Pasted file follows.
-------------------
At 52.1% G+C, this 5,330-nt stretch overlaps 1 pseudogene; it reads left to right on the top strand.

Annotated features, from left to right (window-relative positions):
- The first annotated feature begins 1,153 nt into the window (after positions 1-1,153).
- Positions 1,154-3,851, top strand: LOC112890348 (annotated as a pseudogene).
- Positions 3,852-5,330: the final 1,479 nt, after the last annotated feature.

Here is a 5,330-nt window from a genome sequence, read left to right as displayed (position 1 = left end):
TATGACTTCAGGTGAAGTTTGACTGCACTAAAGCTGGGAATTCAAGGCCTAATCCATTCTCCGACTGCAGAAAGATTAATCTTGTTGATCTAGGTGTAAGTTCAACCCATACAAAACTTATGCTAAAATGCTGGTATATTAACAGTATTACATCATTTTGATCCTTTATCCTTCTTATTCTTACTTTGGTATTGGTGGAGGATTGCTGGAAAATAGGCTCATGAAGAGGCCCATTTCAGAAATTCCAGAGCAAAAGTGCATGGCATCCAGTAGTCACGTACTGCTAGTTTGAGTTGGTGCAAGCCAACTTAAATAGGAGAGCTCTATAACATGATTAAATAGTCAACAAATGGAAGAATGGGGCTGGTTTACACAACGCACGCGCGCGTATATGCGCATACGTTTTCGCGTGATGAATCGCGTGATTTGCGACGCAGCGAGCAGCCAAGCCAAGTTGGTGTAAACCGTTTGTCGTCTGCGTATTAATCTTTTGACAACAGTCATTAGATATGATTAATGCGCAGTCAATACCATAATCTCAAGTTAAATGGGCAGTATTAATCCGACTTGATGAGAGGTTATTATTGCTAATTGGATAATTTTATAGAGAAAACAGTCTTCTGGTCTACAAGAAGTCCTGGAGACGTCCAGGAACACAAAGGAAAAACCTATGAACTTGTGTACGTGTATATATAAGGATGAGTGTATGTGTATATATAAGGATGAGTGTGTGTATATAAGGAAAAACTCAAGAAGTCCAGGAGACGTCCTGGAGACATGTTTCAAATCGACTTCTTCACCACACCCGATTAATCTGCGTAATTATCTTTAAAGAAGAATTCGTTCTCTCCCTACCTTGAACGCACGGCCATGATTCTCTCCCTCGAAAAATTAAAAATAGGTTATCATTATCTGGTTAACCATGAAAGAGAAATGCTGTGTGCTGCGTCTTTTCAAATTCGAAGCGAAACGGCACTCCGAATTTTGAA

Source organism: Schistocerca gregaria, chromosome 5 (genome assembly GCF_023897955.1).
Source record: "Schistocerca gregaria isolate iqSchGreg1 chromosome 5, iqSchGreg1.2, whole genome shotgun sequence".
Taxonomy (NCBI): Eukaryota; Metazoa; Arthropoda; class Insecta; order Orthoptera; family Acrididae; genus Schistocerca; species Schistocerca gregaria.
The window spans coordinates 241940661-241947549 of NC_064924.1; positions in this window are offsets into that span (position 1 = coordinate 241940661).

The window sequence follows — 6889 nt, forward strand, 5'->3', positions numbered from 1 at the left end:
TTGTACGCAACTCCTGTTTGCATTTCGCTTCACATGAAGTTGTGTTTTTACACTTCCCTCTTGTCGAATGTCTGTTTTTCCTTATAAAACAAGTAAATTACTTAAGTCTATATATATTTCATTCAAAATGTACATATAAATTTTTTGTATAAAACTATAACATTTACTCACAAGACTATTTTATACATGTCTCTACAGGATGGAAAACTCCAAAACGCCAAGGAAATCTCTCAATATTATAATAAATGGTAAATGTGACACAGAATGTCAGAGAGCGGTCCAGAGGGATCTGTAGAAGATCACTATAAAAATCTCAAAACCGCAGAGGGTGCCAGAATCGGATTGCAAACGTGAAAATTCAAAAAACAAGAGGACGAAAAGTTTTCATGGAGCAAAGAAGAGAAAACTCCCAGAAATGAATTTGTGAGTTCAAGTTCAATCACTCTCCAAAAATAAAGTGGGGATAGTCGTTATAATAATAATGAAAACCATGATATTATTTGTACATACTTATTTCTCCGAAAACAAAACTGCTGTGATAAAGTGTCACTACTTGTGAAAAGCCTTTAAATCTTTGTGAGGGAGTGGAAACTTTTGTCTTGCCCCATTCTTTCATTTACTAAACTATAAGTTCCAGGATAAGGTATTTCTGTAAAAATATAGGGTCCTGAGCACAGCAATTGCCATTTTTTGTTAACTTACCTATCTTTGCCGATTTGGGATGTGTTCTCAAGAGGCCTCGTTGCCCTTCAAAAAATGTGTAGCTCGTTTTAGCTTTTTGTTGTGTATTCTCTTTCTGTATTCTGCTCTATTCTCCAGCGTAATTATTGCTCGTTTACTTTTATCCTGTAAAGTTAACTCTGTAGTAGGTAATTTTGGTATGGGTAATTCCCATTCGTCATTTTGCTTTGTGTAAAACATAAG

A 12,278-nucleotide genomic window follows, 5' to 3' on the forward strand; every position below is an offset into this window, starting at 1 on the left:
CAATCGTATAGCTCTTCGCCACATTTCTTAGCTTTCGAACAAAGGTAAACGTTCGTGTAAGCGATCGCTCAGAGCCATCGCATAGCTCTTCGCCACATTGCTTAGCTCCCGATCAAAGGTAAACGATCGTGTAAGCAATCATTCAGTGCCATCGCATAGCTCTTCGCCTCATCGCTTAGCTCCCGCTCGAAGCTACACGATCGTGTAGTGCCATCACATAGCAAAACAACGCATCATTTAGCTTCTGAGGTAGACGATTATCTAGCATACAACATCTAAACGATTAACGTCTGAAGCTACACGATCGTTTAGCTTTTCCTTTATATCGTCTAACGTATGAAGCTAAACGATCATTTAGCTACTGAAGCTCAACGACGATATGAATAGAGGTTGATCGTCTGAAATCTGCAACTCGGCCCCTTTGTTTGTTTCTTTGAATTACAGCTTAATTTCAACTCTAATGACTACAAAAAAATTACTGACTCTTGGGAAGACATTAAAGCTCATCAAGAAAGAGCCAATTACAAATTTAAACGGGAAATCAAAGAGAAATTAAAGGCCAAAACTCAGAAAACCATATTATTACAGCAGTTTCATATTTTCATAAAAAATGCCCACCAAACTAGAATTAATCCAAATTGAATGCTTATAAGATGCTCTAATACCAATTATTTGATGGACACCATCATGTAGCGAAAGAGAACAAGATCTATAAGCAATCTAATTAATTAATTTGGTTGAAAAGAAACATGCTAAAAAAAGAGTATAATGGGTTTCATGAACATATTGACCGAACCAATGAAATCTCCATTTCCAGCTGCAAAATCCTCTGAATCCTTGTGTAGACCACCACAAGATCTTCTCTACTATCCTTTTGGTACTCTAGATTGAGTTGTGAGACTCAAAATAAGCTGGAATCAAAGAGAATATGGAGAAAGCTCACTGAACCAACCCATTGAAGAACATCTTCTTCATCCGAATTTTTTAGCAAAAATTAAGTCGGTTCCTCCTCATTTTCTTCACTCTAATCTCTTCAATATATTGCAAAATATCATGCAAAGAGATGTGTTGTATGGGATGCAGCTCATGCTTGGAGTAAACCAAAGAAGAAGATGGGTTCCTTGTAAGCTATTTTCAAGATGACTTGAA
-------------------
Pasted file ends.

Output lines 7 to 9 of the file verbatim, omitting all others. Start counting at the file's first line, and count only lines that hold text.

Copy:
TATGACTTCAGGTGAAGTTTGACTGCACTAAAGCTGGGAATTCAAGGCCTAATCCATTCTCCGACTGCAGAAAGATTAATCTTGTTGATCTAGGTGTAAGTTCAACCCATACAAAACTTATGCTAAAATGCTGGTATATTAACAGTATTACATCATTTTGATCCTTTATCCTTCTTATTCTTACTTTGGTATTGGTGGAGGATTGCTGGAAAATAGGCTCATGAAGAGGCCCATTTCAGAAATTCCAGAGCAAAAGTGCATGGCATCCAGTAGTCACGTACTGCTAGTTTGAGTTGGTGCAAGCCAACTTAAATAGGAGAGCTCTATAACATGATTAAATAGTCAACAAATGGAAGAATGGGGCTGGTTTACACAACGCACGCGCGCGTATATGCGCATACGTTTTCGCGTGATGAATCGCGTGATTTGCGACGCAGCGAGCAGCCAAGCCAAGTTGGTGTAAACCGTTTGTCGTCTGCGTATTAATCTTTTGACAACAGTCATTAGATATGATTAATGCGCAGTCAATACCATAATCTCAAGTTAAATGGGCAGTATTAATCCGACTTGATGAGAGGTTATTATTGCTAATTGGATAATTTTATAGAGAAAACAGTCTTCTGGTCTACAAGAAGTCCTGGAGACGTCCAGGAACACAAAGGAAAAACCTATGAACTTGTGTACGTGTATATATAAGGATGAGTGTATGTGTATATATAAGGATGAGTGTGTGTATATAAGGAAAAACTCAAGAAGTCCAGGAGACGTCCTGGAGACATGTTTCAAATCGACTTCTTCACCACACCCGATTAATCTGCGTAATTATCTTTAAAGAAGAATTCGTTCTCTCCCTACCTTGAACGCACGGCCATGATTCTCTCCCTCGAAAAATTAAAAATAGGTTATCATTATCTGGTTAACCATGAAAGAGAAATGCTGTGTGCTGCGTCTTTTCAAATTCGAAGCGAAACGGCACTCCGAATTTTGAA

Source organism: Schistocerca gregaria, chromosome 5 (genome assembly GCF_023897955.1).
Source record: "Schistocerca gregaria isolate iqSchGreg1 chromosome 5, iqSchGreg1.2, whole genome shotgun sequence".